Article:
The Yankees are expected to attempt to re-sign starting pitcher Hiroki Kuroda this offseason and should have ample funds to get the contract done.
But they’re going to have some competition.
Nick Cafardo of the Boston Globe writes in this week’s Sunday notes column that Kuroda “may be the most sought-after pitcher in terms of number of teams interested” because he only wants a one-year deal so that he can return to his native Japan after the 2013 season if he so desires. Cafardo says the deep-pocketed Dodgers “would love to have him back” and that the Red Sox “have a shot” because other Japanese pitchers have enjoyed the city of Boston.
Kuroda, 37, posted a 3.32 ERA, 1.17 WHIP and 167/51 K/BB ratio in 219 2/3 innings this season for New York. He has a 3.42 ERA and 1.18 WHIP in 918-plus total frames since arriving state-side in 2008.
Commissioner Rob Manfred spoke with the media today. Naturally, he was asked various questions about the landscape of the sport, given that superstars Manny Machado and Bryce Harper remain unsigned as spring training begins. Per The Athletic’s Brittany Ghiroli, Manfred said that he thinks the free agent market will begin to move once spring training exhibition games begin. Manfred also said that Harper’s camp suggesting that he wants $400 million back in 2016 was “an impediment” to discussions throughout the offseason.
No word on why Machado is also as yet unsigned, as he did not have a reported $400 million ask.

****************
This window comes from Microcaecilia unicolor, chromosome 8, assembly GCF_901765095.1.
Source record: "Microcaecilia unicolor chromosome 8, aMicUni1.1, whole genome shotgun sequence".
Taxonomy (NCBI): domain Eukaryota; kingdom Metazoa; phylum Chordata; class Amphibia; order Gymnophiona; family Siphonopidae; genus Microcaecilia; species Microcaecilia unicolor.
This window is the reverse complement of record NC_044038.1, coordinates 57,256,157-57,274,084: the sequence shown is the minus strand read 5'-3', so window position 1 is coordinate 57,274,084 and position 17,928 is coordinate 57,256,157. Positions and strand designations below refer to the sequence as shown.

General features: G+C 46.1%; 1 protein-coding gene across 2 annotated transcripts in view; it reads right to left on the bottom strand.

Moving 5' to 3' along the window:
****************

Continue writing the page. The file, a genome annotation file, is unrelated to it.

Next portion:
Manfred’s job is to look out for ownership, so it’s not surprising to see him point the finger at Harper. Consider:
Manfred’s comment comes just months after the Red Sox won 108 regular season games and the World Series with baseball’s largest payroll. And ongoing evidence that there is indeed a positive correlation between dollars spent and team success. We often hear justification for tanking/rebuilding because the Cubs and Astros did it and won championships because of it. When the Red Sox use financial muscle to win a championship, it’s crickets.
Manfred didn’t stop there, however.
An easy way to get baseball’s “glow” back would be for two of the game’s best and most popular players to be in uniform playing games. The first spring training exhibition game will be played on February 22, so it’s not looking like that’s going to happen anytime soon.
Baseball’s “glow” would also come back if more teams were actively trying to win. Instead, one-third of the league is “rebuilding” or otherwise coasting on revenue-sharing. For fans of the Rangers, Orioles, Royals, and Marlins — to name a few — the outcomes of their favorite teams’ seasons have already been decided, so what is there to get excited about?